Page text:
Regardless of the time of year, we anglers like those days that are gorgeous. We know we’re going to be fishing comfortably on a pretty day.
But I’ve learned over many decades of heading to northern Michigan that those days aren’t always the best for fishing.
Call me nuts, but I have become so addicted to fishing in extreme conditions. I find myself praying for horrible weather before I get to my destination.
Extreme weather does something to those big fish this time of year, especially when cold nights send the water temperature tumbling. First, it draws them into the shallows where they are not only vulnerable, but they have an attitude to disintegrate everything they see.
A recent fishing trip was no exception, and my prayers were answered. I was in northern Michigan taping some Strike King Pro Journal shows along with Pro Bill McDonald.
As I always do, I was glued to my weather and wind apps before I went. When I saw the wind forecast was going to be ugly – like 25-45 mph winds – I was torn. That makes it very tough for those camera guys to film when the boat is bouncing all over the place, but we had a crew that was coming and were locked in.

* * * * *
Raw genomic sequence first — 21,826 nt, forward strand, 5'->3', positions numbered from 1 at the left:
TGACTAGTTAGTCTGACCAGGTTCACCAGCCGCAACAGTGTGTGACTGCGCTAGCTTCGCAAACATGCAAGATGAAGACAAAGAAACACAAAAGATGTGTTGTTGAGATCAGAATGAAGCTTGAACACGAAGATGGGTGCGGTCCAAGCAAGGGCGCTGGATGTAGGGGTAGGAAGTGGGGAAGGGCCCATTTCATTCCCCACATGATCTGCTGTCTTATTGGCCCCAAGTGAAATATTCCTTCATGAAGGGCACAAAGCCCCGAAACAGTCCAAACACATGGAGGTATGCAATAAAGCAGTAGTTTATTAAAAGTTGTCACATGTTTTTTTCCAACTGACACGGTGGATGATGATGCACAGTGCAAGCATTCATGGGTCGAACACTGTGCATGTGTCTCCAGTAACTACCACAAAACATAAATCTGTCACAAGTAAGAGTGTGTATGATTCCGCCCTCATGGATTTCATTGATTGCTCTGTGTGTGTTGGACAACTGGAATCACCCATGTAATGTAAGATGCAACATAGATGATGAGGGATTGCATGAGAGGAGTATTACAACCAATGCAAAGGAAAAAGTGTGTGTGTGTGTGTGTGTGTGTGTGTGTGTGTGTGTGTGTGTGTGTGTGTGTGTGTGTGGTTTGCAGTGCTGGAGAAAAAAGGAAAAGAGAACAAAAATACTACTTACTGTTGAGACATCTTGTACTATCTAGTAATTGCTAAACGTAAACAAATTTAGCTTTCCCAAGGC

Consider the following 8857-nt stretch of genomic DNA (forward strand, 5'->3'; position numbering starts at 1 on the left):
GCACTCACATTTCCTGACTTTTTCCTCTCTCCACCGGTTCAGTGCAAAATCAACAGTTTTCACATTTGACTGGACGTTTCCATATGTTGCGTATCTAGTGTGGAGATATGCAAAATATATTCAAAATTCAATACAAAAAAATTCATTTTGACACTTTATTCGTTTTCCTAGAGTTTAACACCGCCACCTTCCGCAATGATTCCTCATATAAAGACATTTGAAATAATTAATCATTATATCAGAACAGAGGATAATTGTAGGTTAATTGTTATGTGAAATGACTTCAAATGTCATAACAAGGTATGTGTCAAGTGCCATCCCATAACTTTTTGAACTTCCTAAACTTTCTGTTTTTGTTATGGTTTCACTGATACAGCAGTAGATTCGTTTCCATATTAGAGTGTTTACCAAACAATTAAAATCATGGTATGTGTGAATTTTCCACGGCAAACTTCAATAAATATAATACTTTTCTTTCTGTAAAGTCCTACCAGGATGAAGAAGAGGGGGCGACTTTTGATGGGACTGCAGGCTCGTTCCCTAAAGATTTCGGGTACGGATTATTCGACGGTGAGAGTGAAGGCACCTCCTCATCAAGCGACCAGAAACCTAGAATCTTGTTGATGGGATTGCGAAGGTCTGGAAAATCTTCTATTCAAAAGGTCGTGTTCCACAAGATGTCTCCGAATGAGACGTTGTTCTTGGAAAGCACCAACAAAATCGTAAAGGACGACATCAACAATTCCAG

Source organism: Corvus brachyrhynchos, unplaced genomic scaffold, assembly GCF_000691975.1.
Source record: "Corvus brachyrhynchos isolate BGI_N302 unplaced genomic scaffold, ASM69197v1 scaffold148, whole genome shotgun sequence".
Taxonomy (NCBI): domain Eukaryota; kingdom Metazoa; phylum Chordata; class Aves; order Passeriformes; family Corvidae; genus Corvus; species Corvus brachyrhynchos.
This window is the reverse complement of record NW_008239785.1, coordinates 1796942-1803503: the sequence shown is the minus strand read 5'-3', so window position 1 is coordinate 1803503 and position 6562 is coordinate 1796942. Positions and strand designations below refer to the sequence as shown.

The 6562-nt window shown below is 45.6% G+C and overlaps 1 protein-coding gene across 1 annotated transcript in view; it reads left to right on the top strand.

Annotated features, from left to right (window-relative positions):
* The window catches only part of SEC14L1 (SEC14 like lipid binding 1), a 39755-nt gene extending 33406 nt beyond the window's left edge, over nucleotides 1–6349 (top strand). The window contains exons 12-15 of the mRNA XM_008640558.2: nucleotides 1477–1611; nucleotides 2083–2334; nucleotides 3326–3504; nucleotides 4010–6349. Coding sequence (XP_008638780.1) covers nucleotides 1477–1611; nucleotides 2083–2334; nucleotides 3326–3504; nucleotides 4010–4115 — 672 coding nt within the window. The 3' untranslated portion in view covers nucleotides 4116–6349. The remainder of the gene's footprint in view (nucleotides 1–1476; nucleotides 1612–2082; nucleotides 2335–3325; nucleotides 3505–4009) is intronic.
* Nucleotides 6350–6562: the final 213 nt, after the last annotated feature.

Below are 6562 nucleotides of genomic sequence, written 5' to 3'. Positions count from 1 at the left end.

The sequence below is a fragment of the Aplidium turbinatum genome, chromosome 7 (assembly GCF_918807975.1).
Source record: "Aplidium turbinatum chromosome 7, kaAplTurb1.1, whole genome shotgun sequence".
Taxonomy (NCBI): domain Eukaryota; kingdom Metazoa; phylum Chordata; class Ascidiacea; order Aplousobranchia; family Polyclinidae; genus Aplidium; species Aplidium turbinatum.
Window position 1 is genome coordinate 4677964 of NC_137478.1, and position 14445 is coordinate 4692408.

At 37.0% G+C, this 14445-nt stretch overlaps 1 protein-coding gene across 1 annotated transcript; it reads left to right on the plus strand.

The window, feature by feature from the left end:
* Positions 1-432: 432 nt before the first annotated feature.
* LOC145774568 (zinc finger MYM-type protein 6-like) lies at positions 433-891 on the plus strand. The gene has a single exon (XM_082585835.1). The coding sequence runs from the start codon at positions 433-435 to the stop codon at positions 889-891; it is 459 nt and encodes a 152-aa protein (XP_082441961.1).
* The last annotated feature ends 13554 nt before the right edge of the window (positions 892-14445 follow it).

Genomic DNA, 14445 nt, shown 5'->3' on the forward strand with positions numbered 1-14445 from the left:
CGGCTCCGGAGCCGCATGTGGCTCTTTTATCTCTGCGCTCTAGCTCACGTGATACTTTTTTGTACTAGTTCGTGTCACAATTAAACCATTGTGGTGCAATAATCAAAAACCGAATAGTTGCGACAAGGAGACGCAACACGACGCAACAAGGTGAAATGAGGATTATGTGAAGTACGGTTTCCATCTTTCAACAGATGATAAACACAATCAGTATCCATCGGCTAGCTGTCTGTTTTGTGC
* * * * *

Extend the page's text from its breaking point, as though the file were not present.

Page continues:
I put together the best plan of attack given the conditions for getting some good footage and being safe.
Now, if I’m going up there for fun fishing under bad conditions, it’s not a problem. I get excited because that kind of wind keeps the boat ramps empty, and I’ll have the lake to myself. And more importantly, I know the kind of magical experiences an angler can have in September and October when the wind is howling.
So, I put us on a lake where I thought we could catch good numbers of fish on a spinnerbait in shallow water. As expected, the bass were going nuts in that wind, slamming our spinnerbaits with vengeance. It was a blast.
I kept watching the wind direction that morning and told the crew we could catch 2s and 3s all day if we stayed or we could go someplace else and possibly catch some really big ones – or strike out completely.
We rolled the dice, loaded up and went to the other lake.
Everything came together. We caught the fire out of the really big ones, including one that pushed 7 pounds.
That’s what can happen this time of year. I don’t blame anyone for not going fishing when he or she walks out the door with morning coffee in hand and sees the trees swaying.
Fishing under those conditions is not conducive for small boats or inexperienced boat handlers. But if you’ve got a big enough rig to handle it and you know what you’re getting into, hook up and go.
When I came home that Friday I felt like I had been in a 12-round fight. I was tired and beaten up by the wind and boat rides. But at the same time, I made a memory that I never would have experienced if I stayed home.
And as crazy as it sounds, when I saw the wind was still blowing, I wished I was still up there.